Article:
"He was throwing his fastball at times by us, and that breaking ball at times that you had to respect," Francona said. "So that was a tough combination for us, I think one that we couldn't overcome."

Any hopes the Red Sox had of mounting a comeback were put to rest by Baldelli, who hit a three-run homer off Paul Byrd in the top of the eighth. Pena added a solo shot off Byrd in the ninth.

Baldelli grew up a Red Sox fan in nearby Woonsocket, R.I., so he always has plenty of family and friends in the stands when he plays in Boston.

"I think pretty much most of them will say, 'Congratulations' and 'Nice job,' but still be disappointed that the Red Sox lost," Baldelli said. "That's kind of how it goes."

So the Rays will go to Game 4 with a 2-1 lead, and despite the lopsided score Monday night, the Rays felt like they stole one by coming away with a win in Game 3.

"It's huge," Longoria said. "I think in our minds, we wanted to steal one out of here [in Boston]. I don't like to give anybody too much credit, but we didn't think it was going to be this one. At least I didn't, from the way [Lester has] pitched in previous starts. He feeds of the energy at this ballpark and we were able to suck the energy out from the get-go."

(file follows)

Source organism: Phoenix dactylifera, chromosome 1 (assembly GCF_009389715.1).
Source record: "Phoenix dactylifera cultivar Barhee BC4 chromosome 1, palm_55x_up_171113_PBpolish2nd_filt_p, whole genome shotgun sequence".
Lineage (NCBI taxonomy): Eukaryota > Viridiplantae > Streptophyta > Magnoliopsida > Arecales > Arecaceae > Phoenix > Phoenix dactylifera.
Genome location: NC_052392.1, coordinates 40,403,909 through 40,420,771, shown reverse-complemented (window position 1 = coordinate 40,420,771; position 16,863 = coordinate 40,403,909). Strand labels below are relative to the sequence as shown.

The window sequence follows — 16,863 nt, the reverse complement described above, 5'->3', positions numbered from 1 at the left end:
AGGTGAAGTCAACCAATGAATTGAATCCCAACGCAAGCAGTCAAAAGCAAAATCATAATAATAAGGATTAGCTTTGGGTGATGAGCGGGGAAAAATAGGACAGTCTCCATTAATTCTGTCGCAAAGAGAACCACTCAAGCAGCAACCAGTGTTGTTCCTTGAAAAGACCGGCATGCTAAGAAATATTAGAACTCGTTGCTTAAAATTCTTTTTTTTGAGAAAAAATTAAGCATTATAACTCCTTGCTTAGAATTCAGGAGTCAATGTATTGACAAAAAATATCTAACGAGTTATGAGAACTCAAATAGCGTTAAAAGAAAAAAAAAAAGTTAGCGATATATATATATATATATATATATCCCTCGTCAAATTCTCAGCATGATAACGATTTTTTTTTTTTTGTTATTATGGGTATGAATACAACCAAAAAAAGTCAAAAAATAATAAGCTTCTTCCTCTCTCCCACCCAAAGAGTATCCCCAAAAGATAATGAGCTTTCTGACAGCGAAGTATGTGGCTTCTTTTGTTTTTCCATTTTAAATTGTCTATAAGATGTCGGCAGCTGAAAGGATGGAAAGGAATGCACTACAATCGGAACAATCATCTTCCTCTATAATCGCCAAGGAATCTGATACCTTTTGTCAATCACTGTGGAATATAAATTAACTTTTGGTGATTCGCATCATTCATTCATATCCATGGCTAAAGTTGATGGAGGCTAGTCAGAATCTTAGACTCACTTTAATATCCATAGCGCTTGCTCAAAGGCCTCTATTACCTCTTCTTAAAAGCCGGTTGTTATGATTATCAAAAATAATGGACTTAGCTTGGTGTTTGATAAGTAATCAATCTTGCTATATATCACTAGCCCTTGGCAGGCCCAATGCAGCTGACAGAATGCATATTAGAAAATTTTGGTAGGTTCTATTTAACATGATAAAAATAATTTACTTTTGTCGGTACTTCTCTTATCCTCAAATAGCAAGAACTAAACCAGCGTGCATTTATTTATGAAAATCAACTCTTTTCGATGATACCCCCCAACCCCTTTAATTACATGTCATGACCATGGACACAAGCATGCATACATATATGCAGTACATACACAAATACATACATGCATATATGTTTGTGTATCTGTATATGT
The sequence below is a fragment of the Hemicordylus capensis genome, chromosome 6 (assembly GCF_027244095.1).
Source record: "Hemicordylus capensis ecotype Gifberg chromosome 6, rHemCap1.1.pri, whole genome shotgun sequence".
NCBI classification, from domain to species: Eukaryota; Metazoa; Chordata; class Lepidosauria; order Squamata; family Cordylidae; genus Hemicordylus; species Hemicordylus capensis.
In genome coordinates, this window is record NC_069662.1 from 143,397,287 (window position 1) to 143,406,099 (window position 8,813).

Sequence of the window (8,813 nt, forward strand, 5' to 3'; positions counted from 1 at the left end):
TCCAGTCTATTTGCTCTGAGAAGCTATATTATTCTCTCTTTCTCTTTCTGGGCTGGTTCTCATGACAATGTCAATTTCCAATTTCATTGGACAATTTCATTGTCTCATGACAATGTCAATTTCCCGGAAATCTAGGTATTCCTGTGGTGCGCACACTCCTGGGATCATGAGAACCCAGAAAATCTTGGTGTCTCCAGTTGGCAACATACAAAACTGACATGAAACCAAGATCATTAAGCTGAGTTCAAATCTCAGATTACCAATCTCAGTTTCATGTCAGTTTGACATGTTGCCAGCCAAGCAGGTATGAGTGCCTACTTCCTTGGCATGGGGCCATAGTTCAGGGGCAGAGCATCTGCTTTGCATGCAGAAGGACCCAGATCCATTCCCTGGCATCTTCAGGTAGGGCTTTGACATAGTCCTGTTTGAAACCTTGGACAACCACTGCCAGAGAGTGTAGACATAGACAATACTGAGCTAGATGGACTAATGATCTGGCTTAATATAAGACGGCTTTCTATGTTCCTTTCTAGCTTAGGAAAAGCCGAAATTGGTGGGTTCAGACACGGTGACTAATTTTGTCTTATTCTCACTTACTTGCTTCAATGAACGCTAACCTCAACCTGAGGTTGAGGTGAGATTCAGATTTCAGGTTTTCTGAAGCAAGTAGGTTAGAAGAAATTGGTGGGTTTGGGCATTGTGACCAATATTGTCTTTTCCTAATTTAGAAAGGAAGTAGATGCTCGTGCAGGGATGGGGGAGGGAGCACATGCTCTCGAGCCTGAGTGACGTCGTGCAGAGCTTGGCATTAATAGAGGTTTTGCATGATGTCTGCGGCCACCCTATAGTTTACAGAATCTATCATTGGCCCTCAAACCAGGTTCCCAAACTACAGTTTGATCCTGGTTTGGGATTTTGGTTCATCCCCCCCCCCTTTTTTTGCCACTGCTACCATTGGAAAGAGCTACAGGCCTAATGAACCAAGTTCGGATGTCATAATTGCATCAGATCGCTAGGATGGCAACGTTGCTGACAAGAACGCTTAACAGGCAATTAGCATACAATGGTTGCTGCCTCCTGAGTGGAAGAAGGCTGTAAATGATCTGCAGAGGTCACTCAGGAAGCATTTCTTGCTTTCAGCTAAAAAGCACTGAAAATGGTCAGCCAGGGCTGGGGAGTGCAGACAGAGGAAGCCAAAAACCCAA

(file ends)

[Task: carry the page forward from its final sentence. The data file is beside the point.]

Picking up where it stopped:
Bill Chastain is a reporter for MLB.com. This story was not subject to the approval of Major League Baseball or its clubs.

Fenway Park, Tuesday, 8:07 p.m. ET
Rays starter: RHP Andy Sonnanstine
2008: 13-9, 4.38 ERA
2008 on the road: 6-5, 4.35 ERA
2008 vs. Red Sox: 0-0, 0.00 ERA (two starts)
Career vs. Red Sox: 1-1, 5.40 ERA (six starts)
2008 postseason: 1-0, 3.18 ERA
Career postseason: 1-0, 3.18 ERA
Red Sox starter: RHP Tim Wakefield
2008: 10-11, 4.13 ERA
2008 at home: 7-4, 3.10 ERA
2008 vs. Rays: 0-2, 5.87 ERA (three starts)
Career vs. Rays: 19-5, 3.32 ERA (41 games, 31 starts)
2008 postseason: First appearance
Career postseason: 5-6, 6.36 ERA
Rays lead series, 2-1. Road teams that win Game 3 of an ALCS after being tied at a game apiece have gone on to win a best-of-seven series six out of eight times.
Game 1: Red Sox 2, Rays 0
Game 2: Rays 9, Red Sox 8 (11 innings)
Game 3: Rays 9, Red Sox 1
Did You Know? The Red Sox dropped Game 3 to fall behind in a best-of-seven ALCS and came back to win twice -- in 1986 over the Angels, then last year against Cleveland.